prisoners pay for some/most of their own food, Cup O' Noodles from the commissary...the swill the state serves is barely edible.

    Two different arguments (none / 0) (#6)
    by jbindc on Tue Jan 25, 2011 at 01:59:17 PM EST
    You (not you, specifically) may not like what they serve, but they provide it.  If a prisoner wants/needs to buy something else to eat, then that is their choice, no?

    If you strip all the funding for non-compliance (none / 0) (#5)
    by jbindc on Tue Jan 25, 2011 at 01:58:22 PM EST
    (At least in federal prisons), then there would be no money for things like food or electricity.  State prisons get money from the state as well.

    Right (none / 0) (#10)
    by Abdul Abulbul Amir on Tue Jan 25, 2011 at 02:07:43 PM EST

    The 5% only applied to state slammers.

    So you are assuming non-compliance? (none / 0) (#8)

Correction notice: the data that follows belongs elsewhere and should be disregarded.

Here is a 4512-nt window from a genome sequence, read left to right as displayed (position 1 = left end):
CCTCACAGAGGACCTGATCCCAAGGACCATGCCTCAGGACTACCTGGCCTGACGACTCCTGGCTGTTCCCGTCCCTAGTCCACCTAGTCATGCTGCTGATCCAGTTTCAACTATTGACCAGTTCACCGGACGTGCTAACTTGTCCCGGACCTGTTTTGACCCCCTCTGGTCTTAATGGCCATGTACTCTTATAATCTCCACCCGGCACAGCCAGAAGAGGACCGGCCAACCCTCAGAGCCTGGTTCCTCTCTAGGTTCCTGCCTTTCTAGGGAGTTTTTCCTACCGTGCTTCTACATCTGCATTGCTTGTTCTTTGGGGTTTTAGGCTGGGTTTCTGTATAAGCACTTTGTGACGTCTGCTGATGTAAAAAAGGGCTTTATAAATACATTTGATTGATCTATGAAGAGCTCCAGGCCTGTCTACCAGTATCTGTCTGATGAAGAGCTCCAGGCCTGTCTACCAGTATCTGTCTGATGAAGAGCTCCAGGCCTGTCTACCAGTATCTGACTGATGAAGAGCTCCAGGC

by Buckeye on Tue Jan 25, 2011 at 02:05:08 PM EST
    What about sending a message we are serious about these reforms due to the monstrous conditions of American prisons.  Whatever fed funding you receive will be cut off (meaning states will have even bigger problems meeting budgets) unless you make these provisions mandatory.

    I'm not assuming anything (none / 0) (#11)
    by jbindc on Tue Jan 25, 2011 at 02:12:00 PM EST
    I was just showing you a flaw in your logic - you wanted to call for the stiffer penalty of cutting off all funding to those prisons who did not comply. I merely pointed out that cutting off all funding for non-compliance (in federal prisons) would also mean cutting off things like food and electricity as well.

    It implies that at least some of the prisons (none / 0) (#16)
    by Buckeye on Tue Jan 25, 2011 at 04:28:12 PM EST